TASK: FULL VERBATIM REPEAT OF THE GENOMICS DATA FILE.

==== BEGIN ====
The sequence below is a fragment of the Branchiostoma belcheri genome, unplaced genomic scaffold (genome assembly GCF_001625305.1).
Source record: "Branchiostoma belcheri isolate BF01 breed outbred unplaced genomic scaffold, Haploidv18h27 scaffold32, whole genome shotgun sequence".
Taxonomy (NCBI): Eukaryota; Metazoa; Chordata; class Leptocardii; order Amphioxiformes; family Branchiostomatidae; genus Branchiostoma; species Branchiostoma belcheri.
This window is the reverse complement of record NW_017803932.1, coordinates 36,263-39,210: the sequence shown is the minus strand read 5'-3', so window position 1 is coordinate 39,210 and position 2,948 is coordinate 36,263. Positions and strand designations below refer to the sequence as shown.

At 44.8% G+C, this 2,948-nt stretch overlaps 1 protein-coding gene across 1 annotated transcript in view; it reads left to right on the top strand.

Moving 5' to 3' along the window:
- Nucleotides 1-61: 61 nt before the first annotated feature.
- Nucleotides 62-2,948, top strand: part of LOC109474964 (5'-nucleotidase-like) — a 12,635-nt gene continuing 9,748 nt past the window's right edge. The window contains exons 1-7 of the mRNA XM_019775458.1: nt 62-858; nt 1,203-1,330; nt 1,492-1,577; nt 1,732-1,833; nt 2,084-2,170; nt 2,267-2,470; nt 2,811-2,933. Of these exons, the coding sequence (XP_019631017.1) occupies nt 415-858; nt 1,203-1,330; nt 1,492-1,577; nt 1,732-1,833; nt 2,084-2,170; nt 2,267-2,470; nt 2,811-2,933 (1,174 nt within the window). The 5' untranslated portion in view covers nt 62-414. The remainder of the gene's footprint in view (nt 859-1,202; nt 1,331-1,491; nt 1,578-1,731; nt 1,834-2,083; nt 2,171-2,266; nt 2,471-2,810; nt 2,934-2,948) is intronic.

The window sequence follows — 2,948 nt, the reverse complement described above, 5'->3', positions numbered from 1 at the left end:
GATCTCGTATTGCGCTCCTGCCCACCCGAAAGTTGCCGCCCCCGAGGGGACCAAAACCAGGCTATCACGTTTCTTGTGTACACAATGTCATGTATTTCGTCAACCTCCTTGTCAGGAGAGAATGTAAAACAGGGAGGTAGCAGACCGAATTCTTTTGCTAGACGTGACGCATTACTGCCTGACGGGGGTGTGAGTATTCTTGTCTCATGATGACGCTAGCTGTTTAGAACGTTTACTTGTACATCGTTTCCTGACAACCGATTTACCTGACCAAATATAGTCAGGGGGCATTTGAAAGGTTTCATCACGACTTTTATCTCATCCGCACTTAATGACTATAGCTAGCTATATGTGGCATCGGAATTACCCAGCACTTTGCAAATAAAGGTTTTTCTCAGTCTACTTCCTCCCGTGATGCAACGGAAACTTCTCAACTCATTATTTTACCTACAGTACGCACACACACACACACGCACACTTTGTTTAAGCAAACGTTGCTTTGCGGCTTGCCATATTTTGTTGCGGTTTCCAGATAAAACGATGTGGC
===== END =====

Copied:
The sequence below is a fragment of the Branchiostoma belcheri genome, unplaced genomic scaffold (genome assembly GCF_001625305.1).
Source record: "Branchiostoma belcheri isolate BF01 breed outbred unplaced genomic scaffold, Haploidv18h27 scaffold32, whole genome shotgun sequence".
Taxonomy (NCBI): Eukaryota; Metazoa; Chordata; class Leptocardii; order Amphioxiformes; family Branchiostomatidae; genus Branchiostoma; species Branchiostoma belcheri.
This window is the reverse complement of record NW_017803932.1, coordinates 36,263-39,210: the sequence shown is the minus strand read 5'-3', so window position 1 is coordinate 39,210 and position 2,948 is coordinate 36,263. Positions and strand designations below refer to the sequence as shown.

At 44.8% G+C, this 2,948-nt stretch overlaps 1 protein-coding gene across 1 annotated transcript in view; it reads left to right on the top strand.

Moving 5' to 3' along the window:
- Nucleotides 1-61: 61 nt before the first annotated feature.
- Nucleotides 62-2,948, top strand: part of LOC109474964 (5'-nucleotidase-like) — a 12,635-nt gene continuing 9,748 nt past the window's right edge. The window contains exons 1-7 of the mRNA XM_019775458.1: nt 62-858; nt 1,203-1,330; nt 1,492-1,577; nt 1,732-1,833; nt 2,084-2,170; nt 2,267-2,470; nt 2,811-2,933. Of these exons, the coding sequence (XP_019631017.1) occupies nt 415-858; nt 1,203-1,330; nt 1,492-1,577; nt 1,732-1,833; nt 2,084-2,170; nt 2,267-2,470; nt 2,811-2,933 (1,174 nt within the window). The 5' untranslated portion in view covers nt 62-414. The remainder of the gene's footprint in view (nt 859-1,202; nt 1,331-1,491; nt 1,578-1,731; nt 1,834-2,083; nt 2,171-2,266; nt 2,471-2,810; nt 2,934-2,948) is intronic.

The window sequence follows — 2,948 nt, the reverse complement described above, 5'->3', positions numbered from 1 at the left end:
GATCTCGTATTGCGCTCCTGCCCACCCGAAAGTTGCCGCCCCCGAGGGGACCAAAACCAGGCTATCACGTTTCTTGTGTACACAATGTCATGTATTTCGTCAACCTCCTTGTCAGGAGAGAATGTAAAACAGGGAGGTAGCAGACCGAATTCTTTTGCTAGACGTGACGCATTACTGCCTGACGGGGGTGTGAGTATTCTTGTCTCATGATGACGCTAGCTGTTTAGAACGTTTACTTGTACATCGTTTCCTGACAACCGATTTACCTGACCAAATATAGTCAGGGGGCATTTGAAAGGTTTCATCACGACTTTTATCTCATCCGCACTTAATGACTATAGCTAGCTATATGTGGCATCGGAATTACCCAGCACTTTGCAAATAAAGGTTTTTCTCAGTCTACTTCCTCCCGTGATGCAACGGAAACTTCTCAACTCATTATTTTACCTACAGTACGCACACACACACACACGCACACTTTGTTTAAGCAAACGTTGCTTTGCGGCTTGCCATATTTTGTTGCGGTTTCCAGATAAAACGATGTGGC